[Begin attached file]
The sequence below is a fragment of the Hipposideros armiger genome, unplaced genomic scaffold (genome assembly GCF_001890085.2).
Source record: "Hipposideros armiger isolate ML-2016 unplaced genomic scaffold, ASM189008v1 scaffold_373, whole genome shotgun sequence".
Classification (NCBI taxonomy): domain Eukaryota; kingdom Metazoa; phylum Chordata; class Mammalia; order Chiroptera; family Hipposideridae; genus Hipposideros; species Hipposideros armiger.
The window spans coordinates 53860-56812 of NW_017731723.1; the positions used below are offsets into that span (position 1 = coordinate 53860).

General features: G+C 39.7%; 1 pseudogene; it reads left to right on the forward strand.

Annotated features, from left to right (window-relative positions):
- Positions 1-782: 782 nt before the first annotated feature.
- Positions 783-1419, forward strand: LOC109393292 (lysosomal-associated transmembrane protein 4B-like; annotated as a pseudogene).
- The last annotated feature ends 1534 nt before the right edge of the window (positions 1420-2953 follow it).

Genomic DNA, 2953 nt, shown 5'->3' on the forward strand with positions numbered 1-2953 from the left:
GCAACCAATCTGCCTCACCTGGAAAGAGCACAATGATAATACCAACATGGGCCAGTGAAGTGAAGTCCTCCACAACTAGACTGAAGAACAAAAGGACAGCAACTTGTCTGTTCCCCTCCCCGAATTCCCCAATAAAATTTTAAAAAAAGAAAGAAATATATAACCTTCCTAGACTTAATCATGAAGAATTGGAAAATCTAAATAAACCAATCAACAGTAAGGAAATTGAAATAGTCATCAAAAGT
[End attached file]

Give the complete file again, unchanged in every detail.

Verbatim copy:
The sequence below is a fragment of the Hipposideros armiger genome, unplaced genomic scaffold (genome assembly GCF_001890085.2).
Source record: "Hipposideros armiger isolate ML-2016 unplaced genomic scaffold, ASM189008v1 scaffold_373, whole genome shotgun sequence".
Classification (NCBI taxonomy): domain Eukaryota; kingdom Metazoa; phylum Chordata; class Mammalia; order Chiroptera; family Hipposideridae; genus Hipposideros; species Hipposideros armiger.
The window spans coordinates 53860-56812 of NW_017731723.1; the positions used below are offsets into that span (position 1 = coordinate 53860).

General features: G+C 39.7%; 1 pseudogene; it reads left to right on the forward strand.

Annotated features, from left to right (window-relative positions):
- Positions 1-782: 782 nt before the first annotated feature.
- Positions 783-1419, forward strand: LOC109393292 (lysosomal-associated transmembrane protein 4B-like; annotated as a pseudogene).
- The last annotated feature ends 1534 nt before the right edge of the window (positions 1420-2953 follow it).

Genomic DNA, 2953 nt, shown 5'->3' on the forward strand with positions numbered 1-2953 from the left:
GCAACCAATCTGCCTCACCTGGAAAGAGCACAATGATAATACCAACATGGGCCAGTGAAGTGAAGTCCTCCACAACTAGACTGAAGAACAAAAGGACAGCAACTTGTCTGTTCCCCTCCCCGAATTCCCCAATAAAATTTTAAAAAAAGAAAGAAATATATAACCTTCCTAGACTTAATCATGAAGAATTGGAAAATCTAAATAAACCAATCAACAGTAAGGAAATTGAAATAGTCATCAAAAGT